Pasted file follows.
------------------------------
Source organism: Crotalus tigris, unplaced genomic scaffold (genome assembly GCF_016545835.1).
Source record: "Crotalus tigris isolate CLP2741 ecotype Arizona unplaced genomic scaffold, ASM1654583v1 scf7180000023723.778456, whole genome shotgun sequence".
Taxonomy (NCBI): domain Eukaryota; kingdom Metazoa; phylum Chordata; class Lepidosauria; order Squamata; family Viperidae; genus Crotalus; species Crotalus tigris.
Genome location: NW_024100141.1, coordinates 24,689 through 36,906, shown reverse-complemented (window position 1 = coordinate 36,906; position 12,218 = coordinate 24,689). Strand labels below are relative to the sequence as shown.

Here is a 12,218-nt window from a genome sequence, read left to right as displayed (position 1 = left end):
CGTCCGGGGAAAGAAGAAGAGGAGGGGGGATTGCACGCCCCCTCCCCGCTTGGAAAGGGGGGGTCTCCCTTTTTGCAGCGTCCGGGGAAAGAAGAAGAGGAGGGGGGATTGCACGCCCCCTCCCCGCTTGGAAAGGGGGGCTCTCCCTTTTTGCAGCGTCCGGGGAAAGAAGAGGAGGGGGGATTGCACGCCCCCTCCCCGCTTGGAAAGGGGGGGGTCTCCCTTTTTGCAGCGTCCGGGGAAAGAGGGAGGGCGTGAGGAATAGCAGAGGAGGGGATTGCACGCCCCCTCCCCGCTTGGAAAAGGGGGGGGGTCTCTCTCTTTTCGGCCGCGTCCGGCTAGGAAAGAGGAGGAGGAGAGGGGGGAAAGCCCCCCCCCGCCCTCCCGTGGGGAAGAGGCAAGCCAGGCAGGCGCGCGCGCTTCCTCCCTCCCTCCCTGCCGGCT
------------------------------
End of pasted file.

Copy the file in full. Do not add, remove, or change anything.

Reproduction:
Source organism: Crotalus tigris, unplaced genomic scaffold (genome assembly GCF_016545835.1).
Source record: "Crotalus tigris isolate CLP2741 ecotype Arizona unplaced genomic scaffold, ASM1654583v1 scf7180000023723.778456, whole genome shotgun sequence".
Taxonomy (NCBI): domain Eukaryota; kingdom Metazoa; phylum Chordata; class Lepidosauria; order Squamata; family Viperidae; genus Crotalus; species Crotalus tigris.
Genome location: NW_024100141.1, coordinates 24,689 through 36,906, shown reverse-complemented (window position 1 = coordinate 36,906; position 12,218 = coordinate 24,689). Strand labels below are relative to the sequence as shown.

Here is a 12,218-nt window from a genome sequence, read left to right as displayed (position 1 = left end):
CGTCCGGGGAAAGAAGAAGAGGAGGGGGGATTGCACGCCCCCTCCCCGCTTGGAAAGGGGGGGTCTCCCTTTTTGCAGCGTCCGGGGAAAGAAGAAGAGGAGGGGGGATTGCACGCCCCCTCCCCGCTTGGAAAGGGGGGCTCTCCCTTTTTGCAGCGTCCGGGGAAAGAAGAGGAGGGGGGATTGCACGCCCCCTCCCCGCTTGGAAAGGGGGGGGTCTCCCTTTTTGCAGCGTCCGGGGAAAGAGGGAGGGCGTGAGGAATAGCAGAGGAGGGGATTGCACGCCCCCTCCCCGCTTGGAAAAGGGGGGGGGTCTCTCTCTTTTCGGCCGCGTCCGGCTAGGAAAGAGGAGGAGGAGAGGGGGGAAAGCCCCCCCCCGCCCTCCCGTGGGGAAGAGGCAAGCCAGGCAGGCGCGCGCGCTTCCTCCCTCCCTCCCTGCCGGCT